posted on March 13th 2017 in Austin CFP Team Posts with 0 Comments /

This post is a preview of WorthPointe’s e-book Evidence-Based Investing: Separating Fact From Fiction, written by Certified Financial Planner™ Scott O’Brien. In Evidence-Based Investing, Scott discusses the myths and misinformation that most often slow or halt our financial goals. Get your complimentary copy of Evidence-Based Investing here.


A fellow falls in a hole and can’t escape. He calls for help and a man arrives. The new man says, “I’ll go for help.” And he leaves.

Another man arrives and tosses down a rope, but it’s too short to reach the fellow in the hole, so he leaves, too.

A third man arrives and jumps into the hole.

“Why did you do that?” the trapped man cries. “Now we’re both in the hole!”

“Don’t worry!” the new man exclaims. “I’ve been here before, and I know the way out.”

Your advisor should serve as a fiduciary. I call this the “F” word. For your family’s sake, you should only deal with an investment advisor who is a fiduciary. By law, a fiduciary is a person who has to put your interests above his own. For example, attorneys and CPAs work under this level of responsibility.

You should know that a financial advisor, financial planner, investment representative, or whatever they call themselves these days at the nation’s stock brokerage firms, banks or insurance companies, will most likely not work as a fiduciary. They operate under a “suitability” standard.

The suitability standard, which is a much lower standard than a fiduciary and is much easier to legally meet, means the advisor has determined the investments he is recommending are “appropriate” for you. For example, the advisor could legitimately argue that a retiree who desires more income would be “suitable” for an annuity product.

However, the advisor could recommend an annuity that paid him a higher commission or allowed him to win a trip for meeting a sales goal — even if it wasn’t the best annuity for you.

Despite its “feel good” advertising, the brokerage industry is not really on the side of the regular investor. You only need to witness the government lawsuits against Wall Street powerhouse firms such as Goldman Sachs to understand this point.

As an advisor, it’s hard to see how Goldman Sachs acts as a fiduciary with its clients. In fact, one of its arguments in pleading its case was that their advisors weren’t acting as fiduciaries when dealing with some of their clients. So Goldman Sachs doesn’t even pretend to be on the side of the client when involved in litigation.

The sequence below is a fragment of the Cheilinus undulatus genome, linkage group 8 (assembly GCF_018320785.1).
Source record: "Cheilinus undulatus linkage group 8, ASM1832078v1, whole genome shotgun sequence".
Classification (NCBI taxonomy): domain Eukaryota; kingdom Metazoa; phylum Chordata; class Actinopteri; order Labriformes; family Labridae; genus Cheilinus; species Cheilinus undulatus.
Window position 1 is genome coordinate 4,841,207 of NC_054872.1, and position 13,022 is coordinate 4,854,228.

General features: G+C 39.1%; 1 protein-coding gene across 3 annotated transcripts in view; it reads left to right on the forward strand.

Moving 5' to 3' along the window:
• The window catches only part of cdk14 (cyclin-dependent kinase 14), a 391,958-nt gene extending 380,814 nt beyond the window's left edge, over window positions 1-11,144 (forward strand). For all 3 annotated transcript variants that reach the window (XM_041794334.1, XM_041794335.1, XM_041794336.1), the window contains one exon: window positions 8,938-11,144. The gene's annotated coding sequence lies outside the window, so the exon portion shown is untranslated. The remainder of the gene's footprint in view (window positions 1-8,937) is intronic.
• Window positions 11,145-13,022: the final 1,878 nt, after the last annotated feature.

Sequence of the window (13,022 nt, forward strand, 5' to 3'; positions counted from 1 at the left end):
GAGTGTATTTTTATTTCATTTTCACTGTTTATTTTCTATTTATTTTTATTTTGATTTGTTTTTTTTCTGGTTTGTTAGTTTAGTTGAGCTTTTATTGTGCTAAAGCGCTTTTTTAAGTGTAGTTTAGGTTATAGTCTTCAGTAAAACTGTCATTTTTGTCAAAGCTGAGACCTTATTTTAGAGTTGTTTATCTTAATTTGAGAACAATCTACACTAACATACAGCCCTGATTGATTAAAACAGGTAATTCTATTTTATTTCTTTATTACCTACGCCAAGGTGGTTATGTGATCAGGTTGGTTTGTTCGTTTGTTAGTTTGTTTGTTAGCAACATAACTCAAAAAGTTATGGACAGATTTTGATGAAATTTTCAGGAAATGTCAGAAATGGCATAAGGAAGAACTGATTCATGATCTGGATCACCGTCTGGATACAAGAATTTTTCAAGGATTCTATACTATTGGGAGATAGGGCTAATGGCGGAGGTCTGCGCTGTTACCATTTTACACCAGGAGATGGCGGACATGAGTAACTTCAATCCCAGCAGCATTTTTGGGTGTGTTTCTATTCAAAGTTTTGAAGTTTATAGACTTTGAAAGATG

Fortunately, there is an easy way to deal with the fiduciary situation. Just don’t deal with anyone who won’t agree in writing to act in a fiduciary capacity when advising you on your financial matters.

Advisors who work for Registered Investment Advisor firms are covered under the Investment Advisors Act of 1940, so they must act in a fiduciary capacity with their clients. Financial advisors who work at brokerage firms, banks and insurance companies most likely will not have that obligation.

Always ask the advisor how he is compensated. I’ve heard a number of radio show hosts claim that “an investor doesn’t pay anything we get paid from the insurance company.” While this line may be technically correct, don’t be fooled. The “advisor’s” (salesperson’s) compensation comes indirectly from your investment.
Read the rest in Evidence-Based Investing. Get Your Complete Copy of the Book Now.

about the author: Scott W. O'Brien CFP®, EA

scottScott W. O’Brien CFP® is a CERTIFIED FINANCIAL PLANNER professional who serves clients by coordinating their financial lives and assisting them in making smart financial decisions within the areas of investments, retirement planning, insurance strategies, tax minimization, and estate planning.

Scott was honored as the winner of the 2015 Five Star Professional Wealth Manager for Austin, San Antonio and the Central Texas region. He has been quoted in the Wall Street Journal, US News & World Report, and Investopedia.

Learn more and/or Contact Scott

Continue Reading

Other articles filed under Austin CFP Team Posts

How Do We Compare to Austin’s Best Financial Planning Firms?

February 28, 2019 - Every year, the Austin Business Journal publishes its annual Book of Lists. This downloadable document or print book — both available for purchase — lists the “hottest area companies in their field” based on ranking criteria specified by field. In...
Continue Reading

2018 Year-End Investment Market Report

January 30, 2019 - This was the year the long, seemingly endless bull market came to a crashing halt — and U.S. investors finally, for the first time since 2008, experienced the normal definition of a bear market (down 20% from the S&P 500's...
Continue Reading

Picking Funds Based on Performance: A Fool’s Game

January 23, 2019 - You’ve probably heard from the do-it-yourselfer at your office. “I just invest in the funds with the best performance.” But is this a reasonable? Though a book could be written citing numerous academic studies to address the validity of this...
Continue Reading

What Attracted our Advisors to WorthPointe?

January 22, 2019 - Each of our advisors was drawn to something slightly different at WorthPointe. We take great satisfaction in giving our partners the career they dream of. Here are a few of their stories. Meet Morgan Advisor by day and surfer by...
Continue Reading

Here for You, Anywhere You Are

January 8, 2019 - Here at WorthPointe, we want to help you get the most out of life. We are constantly rethinking the traditional features of a wealth management firm and reworking them to better fit your busy lifestyle. This includes our online presence...
Continue Reading

Return to Blog Home